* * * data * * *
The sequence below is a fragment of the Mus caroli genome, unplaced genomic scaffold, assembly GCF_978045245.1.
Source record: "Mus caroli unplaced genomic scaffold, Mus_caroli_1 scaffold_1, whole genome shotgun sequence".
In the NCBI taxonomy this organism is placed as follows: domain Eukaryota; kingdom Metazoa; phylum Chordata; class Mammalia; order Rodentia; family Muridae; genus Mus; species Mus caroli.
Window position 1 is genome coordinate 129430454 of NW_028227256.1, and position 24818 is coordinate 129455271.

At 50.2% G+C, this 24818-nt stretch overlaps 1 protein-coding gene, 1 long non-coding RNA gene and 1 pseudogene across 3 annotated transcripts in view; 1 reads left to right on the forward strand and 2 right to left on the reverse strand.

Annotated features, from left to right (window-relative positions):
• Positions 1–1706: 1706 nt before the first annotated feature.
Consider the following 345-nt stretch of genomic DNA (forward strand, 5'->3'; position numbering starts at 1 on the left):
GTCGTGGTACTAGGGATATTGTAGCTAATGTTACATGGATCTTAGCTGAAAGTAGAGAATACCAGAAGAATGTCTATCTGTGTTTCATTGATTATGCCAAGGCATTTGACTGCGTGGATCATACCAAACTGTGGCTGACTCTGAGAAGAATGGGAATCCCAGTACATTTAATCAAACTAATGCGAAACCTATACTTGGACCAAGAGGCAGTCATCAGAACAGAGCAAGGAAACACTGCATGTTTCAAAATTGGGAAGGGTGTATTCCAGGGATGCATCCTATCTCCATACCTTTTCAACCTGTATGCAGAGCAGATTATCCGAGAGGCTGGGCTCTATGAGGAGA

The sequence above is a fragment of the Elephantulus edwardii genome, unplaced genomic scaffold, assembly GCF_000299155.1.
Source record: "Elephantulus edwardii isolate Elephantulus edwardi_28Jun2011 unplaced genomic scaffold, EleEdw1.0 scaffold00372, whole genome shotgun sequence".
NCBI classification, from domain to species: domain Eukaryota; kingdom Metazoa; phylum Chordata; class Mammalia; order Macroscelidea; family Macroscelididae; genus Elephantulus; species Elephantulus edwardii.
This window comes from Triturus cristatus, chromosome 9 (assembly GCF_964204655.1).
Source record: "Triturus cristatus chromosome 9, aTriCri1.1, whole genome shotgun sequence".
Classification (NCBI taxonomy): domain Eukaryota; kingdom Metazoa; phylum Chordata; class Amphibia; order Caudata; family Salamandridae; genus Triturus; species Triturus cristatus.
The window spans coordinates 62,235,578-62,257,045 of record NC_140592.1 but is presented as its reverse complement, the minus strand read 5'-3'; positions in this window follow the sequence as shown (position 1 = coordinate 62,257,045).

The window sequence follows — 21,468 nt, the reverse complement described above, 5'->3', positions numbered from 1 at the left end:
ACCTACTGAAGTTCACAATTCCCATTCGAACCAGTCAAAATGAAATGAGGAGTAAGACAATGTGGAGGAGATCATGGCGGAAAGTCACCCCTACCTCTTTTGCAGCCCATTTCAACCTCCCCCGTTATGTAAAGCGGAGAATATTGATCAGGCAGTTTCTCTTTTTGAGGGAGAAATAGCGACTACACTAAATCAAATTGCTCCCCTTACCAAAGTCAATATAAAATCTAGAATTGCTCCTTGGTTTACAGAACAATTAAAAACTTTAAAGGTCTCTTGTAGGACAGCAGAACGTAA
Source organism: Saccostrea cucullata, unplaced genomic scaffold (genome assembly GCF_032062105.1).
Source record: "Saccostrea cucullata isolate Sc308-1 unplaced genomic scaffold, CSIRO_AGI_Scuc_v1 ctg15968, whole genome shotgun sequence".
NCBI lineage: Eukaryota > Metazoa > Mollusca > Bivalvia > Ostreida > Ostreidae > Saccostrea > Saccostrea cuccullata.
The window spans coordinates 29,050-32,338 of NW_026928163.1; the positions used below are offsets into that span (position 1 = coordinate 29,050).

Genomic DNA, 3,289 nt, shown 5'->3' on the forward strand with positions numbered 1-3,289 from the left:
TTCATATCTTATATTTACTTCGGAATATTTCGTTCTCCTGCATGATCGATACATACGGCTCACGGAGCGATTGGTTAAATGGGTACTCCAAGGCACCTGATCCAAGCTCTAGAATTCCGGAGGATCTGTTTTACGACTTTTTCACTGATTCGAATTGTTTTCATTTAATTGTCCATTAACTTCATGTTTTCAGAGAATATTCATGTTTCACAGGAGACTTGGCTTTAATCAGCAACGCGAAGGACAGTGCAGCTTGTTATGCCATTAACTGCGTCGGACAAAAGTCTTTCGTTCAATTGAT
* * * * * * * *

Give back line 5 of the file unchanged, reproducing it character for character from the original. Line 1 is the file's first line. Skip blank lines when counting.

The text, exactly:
At 50.2% G+C, this 24818-nt stretch overlaps 1 protein-coding gene, 1 long non-coding RNA gene and 1 pseudogene across 3 annotated transcripts in view; 1 reads left to right on the forward strand and 2 right to left on the reverse strand.